As might be expected in a country with a relatively high divorce rate, the increased use of IVF has led and will continue to lead to more and more couples having to decide what to do with remaining frozen embryos upon dissolution of their marriages." Thanks to Andrea B. Carroll, C.E. Laborde, Jr. Professor of Law, Paul M. Hebert Law Center, LSU, writing on the Family Law Profs Blog for a heads up on Professor Mark Strasser's recent article about frozen embryos. Strasser's article "You Take the Embryos But I Get the House (and the Business): Recent Trends in Awards Involving Embryos Upon Divorce," 57 Buffalo L. Rev. 1159 (2009). Available at SSRN: http://ssrn.com/abstract=1478032
While some divorcing couples have little or no difficulty in deciding who should control the disposition of their cryogenically preserved embryos, others must rely on the courts to determine who will have final say over how or whether those embryos will be used. State courts have suggested a variety of ways to resolve such conflicts, ranging from enforcement of prior agreements to balancing the needs and desires of the parties to requiring contemporaneous consent before implantation can take place. Regrettably, because the courts analyzing these issues tend not to give adequate weight to how related family law issues are resolved and because the courts have not adequately considered some of the practical implications of their positions, both the reasoning and the results in these cases are all too often anomalous.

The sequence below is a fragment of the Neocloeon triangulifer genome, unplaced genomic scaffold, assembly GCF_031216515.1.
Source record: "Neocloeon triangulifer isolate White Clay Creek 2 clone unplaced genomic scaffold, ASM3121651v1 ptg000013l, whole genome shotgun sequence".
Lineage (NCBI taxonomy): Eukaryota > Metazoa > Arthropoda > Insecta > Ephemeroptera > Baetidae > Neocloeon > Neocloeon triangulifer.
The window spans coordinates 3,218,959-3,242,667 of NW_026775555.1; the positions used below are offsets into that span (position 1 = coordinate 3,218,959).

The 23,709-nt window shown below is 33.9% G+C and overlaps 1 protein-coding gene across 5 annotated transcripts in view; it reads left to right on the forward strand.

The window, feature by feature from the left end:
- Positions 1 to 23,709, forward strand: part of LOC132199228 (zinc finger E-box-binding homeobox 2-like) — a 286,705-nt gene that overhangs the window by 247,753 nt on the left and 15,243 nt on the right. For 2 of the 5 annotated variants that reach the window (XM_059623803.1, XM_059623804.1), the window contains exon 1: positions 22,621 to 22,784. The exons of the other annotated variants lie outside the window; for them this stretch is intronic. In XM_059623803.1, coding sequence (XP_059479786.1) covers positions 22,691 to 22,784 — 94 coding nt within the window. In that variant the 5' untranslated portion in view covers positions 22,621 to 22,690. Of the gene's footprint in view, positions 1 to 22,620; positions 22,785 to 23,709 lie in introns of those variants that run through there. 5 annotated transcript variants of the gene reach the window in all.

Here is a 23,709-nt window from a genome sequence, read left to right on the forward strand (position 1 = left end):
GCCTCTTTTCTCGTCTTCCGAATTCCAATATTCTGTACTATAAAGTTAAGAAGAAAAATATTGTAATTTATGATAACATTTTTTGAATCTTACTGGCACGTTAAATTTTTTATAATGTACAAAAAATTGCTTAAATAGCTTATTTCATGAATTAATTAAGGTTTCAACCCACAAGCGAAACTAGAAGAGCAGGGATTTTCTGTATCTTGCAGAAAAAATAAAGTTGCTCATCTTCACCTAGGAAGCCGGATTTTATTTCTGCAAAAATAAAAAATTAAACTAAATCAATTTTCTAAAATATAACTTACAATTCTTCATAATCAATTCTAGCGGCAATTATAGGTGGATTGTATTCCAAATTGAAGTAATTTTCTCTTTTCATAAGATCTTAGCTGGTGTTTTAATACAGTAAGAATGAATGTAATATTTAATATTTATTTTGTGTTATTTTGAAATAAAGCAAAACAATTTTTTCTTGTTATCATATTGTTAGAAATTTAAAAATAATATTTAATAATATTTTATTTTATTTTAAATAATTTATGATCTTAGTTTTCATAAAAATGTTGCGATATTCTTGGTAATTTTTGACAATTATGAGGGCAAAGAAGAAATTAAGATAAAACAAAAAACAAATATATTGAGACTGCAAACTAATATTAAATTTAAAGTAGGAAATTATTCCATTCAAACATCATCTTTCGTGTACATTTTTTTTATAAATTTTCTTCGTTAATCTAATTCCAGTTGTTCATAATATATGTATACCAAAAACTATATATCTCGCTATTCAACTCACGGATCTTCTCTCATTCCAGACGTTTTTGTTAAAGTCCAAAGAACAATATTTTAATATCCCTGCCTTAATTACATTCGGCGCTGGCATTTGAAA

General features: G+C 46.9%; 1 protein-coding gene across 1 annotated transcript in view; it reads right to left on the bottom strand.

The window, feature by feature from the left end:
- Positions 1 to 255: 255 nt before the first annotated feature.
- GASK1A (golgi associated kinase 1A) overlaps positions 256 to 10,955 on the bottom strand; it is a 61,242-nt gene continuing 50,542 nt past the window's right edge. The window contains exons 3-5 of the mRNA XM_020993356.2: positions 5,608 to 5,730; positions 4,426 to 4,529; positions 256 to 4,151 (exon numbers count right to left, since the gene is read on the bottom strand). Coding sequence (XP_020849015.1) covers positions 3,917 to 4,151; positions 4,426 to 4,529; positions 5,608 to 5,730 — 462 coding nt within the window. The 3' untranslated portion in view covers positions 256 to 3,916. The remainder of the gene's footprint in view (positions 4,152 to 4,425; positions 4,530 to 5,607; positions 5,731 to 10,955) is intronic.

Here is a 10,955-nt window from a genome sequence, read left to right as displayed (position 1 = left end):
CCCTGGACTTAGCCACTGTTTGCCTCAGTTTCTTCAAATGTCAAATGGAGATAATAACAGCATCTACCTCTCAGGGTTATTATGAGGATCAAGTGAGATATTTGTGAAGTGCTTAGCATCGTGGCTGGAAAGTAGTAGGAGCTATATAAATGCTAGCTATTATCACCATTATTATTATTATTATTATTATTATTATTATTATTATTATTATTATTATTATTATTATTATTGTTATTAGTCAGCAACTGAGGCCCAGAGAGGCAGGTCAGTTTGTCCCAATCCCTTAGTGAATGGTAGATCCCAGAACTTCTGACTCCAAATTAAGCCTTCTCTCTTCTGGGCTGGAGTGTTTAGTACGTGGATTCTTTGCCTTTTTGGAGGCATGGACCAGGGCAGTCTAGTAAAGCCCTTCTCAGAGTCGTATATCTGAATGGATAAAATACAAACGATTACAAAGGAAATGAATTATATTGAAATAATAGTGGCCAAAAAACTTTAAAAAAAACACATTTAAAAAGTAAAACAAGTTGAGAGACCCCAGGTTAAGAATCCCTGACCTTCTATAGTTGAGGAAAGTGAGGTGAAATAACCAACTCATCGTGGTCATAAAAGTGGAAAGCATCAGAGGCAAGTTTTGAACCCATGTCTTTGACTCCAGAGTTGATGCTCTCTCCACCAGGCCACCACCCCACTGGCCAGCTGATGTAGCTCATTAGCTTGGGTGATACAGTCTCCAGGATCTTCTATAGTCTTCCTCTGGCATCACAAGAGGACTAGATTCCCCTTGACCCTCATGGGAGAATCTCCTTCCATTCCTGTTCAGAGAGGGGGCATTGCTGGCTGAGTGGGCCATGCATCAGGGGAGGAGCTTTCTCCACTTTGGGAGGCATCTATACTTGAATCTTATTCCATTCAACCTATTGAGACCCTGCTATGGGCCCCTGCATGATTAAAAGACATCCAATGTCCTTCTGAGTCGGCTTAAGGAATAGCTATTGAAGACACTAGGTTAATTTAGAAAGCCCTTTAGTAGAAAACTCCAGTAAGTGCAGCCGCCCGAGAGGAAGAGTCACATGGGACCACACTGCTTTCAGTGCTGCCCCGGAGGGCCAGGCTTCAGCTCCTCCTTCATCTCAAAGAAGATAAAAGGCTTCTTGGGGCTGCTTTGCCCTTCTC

Part I of this article discusses Davis v. Davis and Kass v. Kass, in which the highest courts of Tennessee and New York respectively stated that initial agreements regarding the disposition of frozen embryos are enforceable. These cases illustrate the possible heartbreak that can be caused either when couples fail to make agreements regarding the disposition of their frozen embryos or when they make agreements without carefully considering the possible difficulties that might have to be confronted in the future. Part II discusses some of the subsequent decisions in which state courts have made clear that frozen embryos cannot be used if one of the progenitors objects, initial agreement to the contrary notwithstanding. These decisions not only reflect a preference against implantation but also create the opportunity to game the system at one of the worst possible times. Part III discusses two recent intermediate appellate decisions in which the courts seem to revert to the earlier Davis-Kass model whereby initial agreements are enforceable. The Article concludes that while the judicial enforcement of initial IVF agreements has its own difficulties, these pale in comparison to the difficulties posed by some of the competing approaches.
As we've seen in the Octo-Mom case, embryo implantation can be fairly controversial without responsible controls.
In Oregon, the intermediate appellate court was asked to reverse a trial court decision ordering destruction of frozen embryos upon divorce. Wife wanted the frozen embryos destroyed or donated to research according to the parties' contract with the ART facility. Husband asked for possession of the embryos. The appellate court affirmed the trial court. See In re Marriage of Dahl and Angle, 194 P.3d 834, 222 Or. App. 572 (Or. App., 2008). Download Dahl v Angle
See also a journal article about ART: Kohm, Lynne Marie, A Hitchhiker’s Guide to Art: Implementing Self-Governed Personally Responsible Decision-Making in the Context of Artificial Reproductive Technology (November 9, 2011). 39 CAPITAL U. L. REV. 413 (2011). Available at SSRN: http://ssrn.com/abstract=1957205 or http://dx.doi.org/10.2139/ssrn.1957205